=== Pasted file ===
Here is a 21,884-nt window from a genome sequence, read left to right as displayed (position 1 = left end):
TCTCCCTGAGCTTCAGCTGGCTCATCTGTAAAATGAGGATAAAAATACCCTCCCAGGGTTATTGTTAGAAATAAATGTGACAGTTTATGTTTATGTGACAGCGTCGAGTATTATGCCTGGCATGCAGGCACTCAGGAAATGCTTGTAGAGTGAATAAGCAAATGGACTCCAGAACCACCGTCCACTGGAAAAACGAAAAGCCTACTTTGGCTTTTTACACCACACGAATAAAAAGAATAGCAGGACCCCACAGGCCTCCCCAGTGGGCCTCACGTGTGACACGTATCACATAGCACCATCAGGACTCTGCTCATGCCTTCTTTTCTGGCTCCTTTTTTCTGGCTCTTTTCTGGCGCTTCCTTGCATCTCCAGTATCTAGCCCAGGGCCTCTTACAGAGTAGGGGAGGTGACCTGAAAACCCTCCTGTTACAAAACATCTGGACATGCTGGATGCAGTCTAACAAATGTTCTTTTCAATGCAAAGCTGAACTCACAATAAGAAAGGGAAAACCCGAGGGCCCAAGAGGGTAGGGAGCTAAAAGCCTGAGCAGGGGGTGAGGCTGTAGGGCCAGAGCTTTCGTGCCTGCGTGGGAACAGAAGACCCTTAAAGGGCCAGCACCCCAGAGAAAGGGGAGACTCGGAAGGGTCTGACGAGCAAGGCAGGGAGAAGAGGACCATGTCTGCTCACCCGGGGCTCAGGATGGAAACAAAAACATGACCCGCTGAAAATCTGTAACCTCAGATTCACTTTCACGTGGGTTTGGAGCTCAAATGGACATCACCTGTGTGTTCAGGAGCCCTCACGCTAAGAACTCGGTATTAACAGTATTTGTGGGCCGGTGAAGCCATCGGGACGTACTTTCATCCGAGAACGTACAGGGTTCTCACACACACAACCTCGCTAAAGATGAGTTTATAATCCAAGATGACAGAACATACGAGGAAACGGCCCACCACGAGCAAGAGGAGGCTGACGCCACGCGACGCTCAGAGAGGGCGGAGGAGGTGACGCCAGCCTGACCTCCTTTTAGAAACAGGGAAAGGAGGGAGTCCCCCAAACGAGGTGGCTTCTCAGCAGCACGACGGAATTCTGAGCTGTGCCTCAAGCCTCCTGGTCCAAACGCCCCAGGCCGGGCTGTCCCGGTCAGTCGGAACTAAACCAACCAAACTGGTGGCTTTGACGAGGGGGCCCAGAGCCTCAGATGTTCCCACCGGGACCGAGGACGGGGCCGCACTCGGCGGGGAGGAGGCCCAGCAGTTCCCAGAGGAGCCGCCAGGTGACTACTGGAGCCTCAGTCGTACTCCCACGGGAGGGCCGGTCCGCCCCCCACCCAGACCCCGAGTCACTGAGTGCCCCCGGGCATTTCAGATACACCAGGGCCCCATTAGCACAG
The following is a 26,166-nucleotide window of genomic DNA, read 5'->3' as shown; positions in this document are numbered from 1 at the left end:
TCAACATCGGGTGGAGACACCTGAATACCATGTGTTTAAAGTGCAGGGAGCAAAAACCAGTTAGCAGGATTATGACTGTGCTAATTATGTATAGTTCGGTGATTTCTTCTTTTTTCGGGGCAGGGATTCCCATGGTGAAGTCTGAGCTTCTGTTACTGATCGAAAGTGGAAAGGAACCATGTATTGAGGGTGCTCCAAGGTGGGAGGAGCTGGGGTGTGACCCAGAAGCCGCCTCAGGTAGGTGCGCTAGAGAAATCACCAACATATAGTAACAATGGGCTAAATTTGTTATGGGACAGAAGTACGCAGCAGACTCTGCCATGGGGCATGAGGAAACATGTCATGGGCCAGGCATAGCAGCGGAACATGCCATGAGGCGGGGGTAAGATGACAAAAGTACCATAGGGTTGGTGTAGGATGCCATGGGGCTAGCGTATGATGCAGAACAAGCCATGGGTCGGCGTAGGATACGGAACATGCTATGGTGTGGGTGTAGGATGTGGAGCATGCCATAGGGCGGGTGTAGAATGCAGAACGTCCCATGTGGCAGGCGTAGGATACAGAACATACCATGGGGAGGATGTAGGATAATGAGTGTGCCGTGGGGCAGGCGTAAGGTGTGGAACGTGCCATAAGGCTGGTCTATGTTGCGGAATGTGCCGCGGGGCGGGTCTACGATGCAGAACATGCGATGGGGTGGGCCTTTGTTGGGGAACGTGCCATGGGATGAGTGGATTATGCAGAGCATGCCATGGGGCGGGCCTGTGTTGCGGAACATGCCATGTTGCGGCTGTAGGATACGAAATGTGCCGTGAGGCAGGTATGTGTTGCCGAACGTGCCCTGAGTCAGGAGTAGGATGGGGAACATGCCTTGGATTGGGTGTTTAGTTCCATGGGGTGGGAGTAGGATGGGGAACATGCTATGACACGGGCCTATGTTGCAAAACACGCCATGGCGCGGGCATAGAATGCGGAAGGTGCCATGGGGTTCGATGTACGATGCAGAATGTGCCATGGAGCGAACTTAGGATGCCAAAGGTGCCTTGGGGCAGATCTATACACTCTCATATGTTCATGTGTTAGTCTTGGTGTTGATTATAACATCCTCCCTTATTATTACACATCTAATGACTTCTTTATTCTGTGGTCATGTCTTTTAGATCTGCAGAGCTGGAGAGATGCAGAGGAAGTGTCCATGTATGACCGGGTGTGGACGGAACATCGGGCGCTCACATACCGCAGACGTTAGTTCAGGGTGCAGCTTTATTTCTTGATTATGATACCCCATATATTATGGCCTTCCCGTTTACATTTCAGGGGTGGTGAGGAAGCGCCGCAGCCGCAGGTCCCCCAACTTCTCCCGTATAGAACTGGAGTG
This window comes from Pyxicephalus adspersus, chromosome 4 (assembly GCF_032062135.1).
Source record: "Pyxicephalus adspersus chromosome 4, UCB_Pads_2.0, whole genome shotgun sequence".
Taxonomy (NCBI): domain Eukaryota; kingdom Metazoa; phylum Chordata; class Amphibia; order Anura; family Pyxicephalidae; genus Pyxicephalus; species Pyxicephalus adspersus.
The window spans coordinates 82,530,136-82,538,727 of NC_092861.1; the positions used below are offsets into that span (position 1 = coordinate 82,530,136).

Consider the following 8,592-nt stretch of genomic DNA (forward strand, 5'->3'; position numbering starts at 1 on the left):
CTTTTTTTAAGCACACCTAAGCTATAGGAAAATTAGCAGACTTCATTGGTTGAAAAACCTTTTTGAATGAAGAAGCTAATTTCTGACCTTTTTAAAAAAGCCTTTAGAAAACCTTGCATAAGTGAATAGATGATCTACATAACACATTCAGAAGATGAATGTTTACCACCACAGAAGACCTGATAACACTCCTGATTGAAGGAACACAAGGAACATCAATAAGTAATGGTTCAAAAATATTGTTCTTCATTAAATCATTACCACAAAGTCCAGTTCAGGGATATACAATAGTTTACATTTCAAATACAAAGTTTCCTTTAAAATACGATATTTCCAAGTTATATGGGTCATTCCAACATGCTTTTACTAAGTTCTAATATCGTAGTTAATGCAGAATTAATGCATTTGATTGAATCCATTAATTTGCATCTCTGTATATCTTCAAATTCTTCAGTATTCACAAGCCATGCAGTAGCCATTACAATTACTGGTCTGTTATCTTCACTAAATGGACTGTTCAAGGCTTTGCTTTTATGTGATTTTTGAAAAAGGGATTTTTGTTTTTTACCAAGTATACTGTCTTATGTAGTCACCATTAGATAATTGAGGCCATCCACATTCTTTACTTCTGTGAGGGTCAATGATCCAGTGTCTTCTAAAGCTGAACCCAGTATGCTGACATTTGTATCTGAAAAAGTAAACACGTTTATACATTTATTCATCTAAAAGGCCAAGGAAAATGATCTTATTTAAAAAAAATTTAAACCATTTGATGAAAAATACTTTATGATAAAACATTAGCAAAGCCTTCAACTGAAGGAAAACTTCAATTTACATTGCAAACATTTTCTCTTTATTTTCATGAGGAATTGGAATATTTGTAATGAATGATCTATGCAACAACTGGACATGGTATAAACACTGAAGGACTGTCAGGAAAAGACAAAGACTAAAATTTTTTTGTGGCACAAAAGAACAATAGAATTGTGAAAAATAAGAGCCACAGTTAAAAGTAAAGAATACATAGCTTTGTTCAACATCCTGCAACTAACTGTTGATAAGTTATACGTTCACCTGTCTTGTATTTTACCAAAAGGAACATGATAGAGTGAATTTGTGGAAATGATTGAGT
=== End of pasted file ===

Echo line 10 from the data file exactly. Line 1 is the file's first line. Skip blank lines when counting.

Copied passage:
CTTTTTTTAAGCACACCTAAGCTATAGGAAAATTAGCAGACTTCATTGGTTGAAAAACCTTTTTGAATGAAGAAGCTAATTTCTGACCTTTTTAAAAAAGCCTTTAGAAAACCTTGCATAAGTGAATAGATGATCTACATAACACATTCAGAAGATGAATGTTTACCACCACAGAAGACCTGATAACACTCCTGATTGAAGGAACACAAGGAACATCAATAAGTAATGGTTCAAAAATATTGTTCTTCATTAAATCATTACCACAAAGTCCAGTTCAGGGATATACAATAGTTTACATTTCAAATACAAAGTTTCCTTTAAAATACGATATTTCCAAGTTATATGGGTCATTCCAACATGCTTTTACTAAGTTCTAATATCGTAGTTAATGCAGAATTAATGCATTTGATTGAATCCATTAATTTGCATCTCTGTATATCTTCAAATTCTTCAGTATTCACAAGCCATGCAGTAGCCATTACAATTACTGGTCTGTTATCTTCACTAAATGGACTGTTCAAGGCTTTGCTTTTATGTGATTTTTGAAAAAGGGATTTTTGTTTTTTACCAAGTATACTGTCTTATGTAGTCACCATTAGATAATTGAGGCCATCCACATTCTTTACTTCTGTGAGGGTCAATGATCCAGTGTCTTCTAAAGCTGAACCCAGTATGCTGACATTTGTATCTGAAAAAGTAAACACGTTTATACATTTATTCATCTAAAAGGCCAAGGAAAATGATCTTATTTAAAAAAAATTTAAACCATTTGATGAAAAATACTTTATGATAAAACATTAGCAAAGCCTTCAACTGAAGGAAAACTTCAATTTACATTGCAAACATTTTCTCTTTATTTTCATGAGGAATTGGAATATTTGTAATGAATGATCTATGCAACAACTGGACATGGTATAAACACTGAAGGACTGTCAGGAAAAGACAAAGACTAAAATTTTTTTGTGGCACAAAAGAACAATAGAATTGTGAAAAATAAGAGCCACAGTTAAAAGTAAAGAATACATAGCTTTGTTCAACATCCTGCAACTAACTGTTGATAAGTTATACGTTCACCTGTCTTGTATTTTACCAAAAGGAACATGATAGAGTGAATTTGTGGAAATGATTGAGT